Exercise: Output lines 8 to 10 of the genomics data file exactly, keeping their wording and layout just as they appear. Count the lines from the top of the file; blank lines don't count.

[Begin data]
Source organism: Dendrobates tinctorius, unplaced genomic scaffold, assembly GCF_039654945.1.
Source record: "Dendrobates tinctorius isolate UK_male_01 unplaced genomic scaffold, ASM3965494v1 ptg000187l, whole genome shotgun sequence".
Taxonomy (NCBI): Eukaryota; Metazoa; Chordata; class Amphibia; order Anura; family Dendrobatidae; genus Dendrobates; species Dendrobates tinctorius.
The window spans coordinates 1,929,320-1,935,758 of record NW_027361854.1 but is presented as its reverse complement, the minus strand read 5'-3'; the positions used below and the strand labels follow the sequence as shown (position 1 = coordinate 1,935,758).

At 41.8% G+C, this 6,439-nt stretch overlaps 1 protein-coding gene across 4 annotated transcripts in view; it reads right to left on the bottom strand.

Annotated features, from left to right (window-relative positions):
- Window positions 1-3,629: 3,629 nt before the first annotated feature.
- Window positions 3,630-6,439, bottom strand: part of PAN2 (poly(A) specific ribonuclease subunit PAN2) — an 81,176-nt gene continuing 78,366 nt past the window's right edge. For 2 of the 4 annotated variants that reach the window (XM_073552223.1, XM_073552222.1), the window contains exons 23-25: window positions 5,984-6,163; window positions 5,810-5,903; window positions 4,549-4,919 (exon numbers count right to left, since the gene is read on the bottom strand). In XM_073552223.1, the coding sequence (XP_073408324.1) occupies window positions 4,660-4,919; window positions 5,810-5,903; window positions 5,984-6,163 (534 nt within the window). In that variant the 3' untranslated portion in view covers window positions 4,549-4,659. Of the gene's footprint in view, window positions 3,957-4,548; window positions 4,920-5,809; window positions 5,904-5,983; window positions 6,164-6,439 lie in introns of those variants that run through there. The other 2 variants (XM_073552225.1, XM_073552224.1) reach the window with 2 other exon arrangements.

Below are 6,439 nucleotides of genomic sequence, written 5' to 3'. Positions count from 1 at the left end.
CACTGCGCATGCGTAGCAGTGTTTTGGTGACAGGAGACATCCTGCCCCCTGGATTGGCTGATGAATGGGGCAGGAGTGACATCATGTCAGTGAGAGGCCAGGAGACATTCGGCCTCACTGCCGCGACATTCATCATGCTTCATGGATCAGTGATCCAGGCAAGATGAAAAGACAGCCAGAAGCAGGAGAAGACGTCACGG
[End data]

- Window positions 3,630-6,439, bottom strand: part of PAN2 (poly(A) specific ribonuclease subunit PAN2) — an 81,176-nt gene continuing 78,366 nt past the window's right edge. For 2 of the 4 annotated variants that reach the window (XM_073552223.1, XM_073552222.1), the window contains exons 23-25: window positions 5,984-6,163; window positions 5,810-5,903; window positions 4,549-4,919 (exon numbers count right to left, since the gene is read on the bottom strand). In XM_073552223.1, the coding sequence (XP_073408324.1) occupies window positions 4,660-4,919; window positions 5,810-5,903; window positions 5,984-6,163 (534 nt within the window). In that variant the 3' untranslated portion in view covers window positions 4,549-4,659. Of the gene's footprint in view, window positions 3,957-4,548; window positions 4,920-5,809; window positions 5,904-5,983; window positions 6,164-6,439 lie in introns of those variants that run through there. The other 2 variants (XM_073552225.1, XM_073552224.1) reach the window with 2 other exon arrangements.

Below are 6,439 nucleotides of genomic sequence, written 5' to 3'. Positions count from 1 at the left end.
CACTGCGCATGCGTAGCAGTGTTTTGGTGACAGGAGACATCCTGCCCCCTGGATTGGCTGATGAATGGGGCAGGAGTGACATCATGTCAGTGAGAGGCCAGGAGACATTCGGCCTCACTGCCGCGACATTCATCATGCTTCATGGATCAGTGATCCAGGCAAGATGAAAAGACAGCCAGAAGCAGGAGAAGACGTCACGG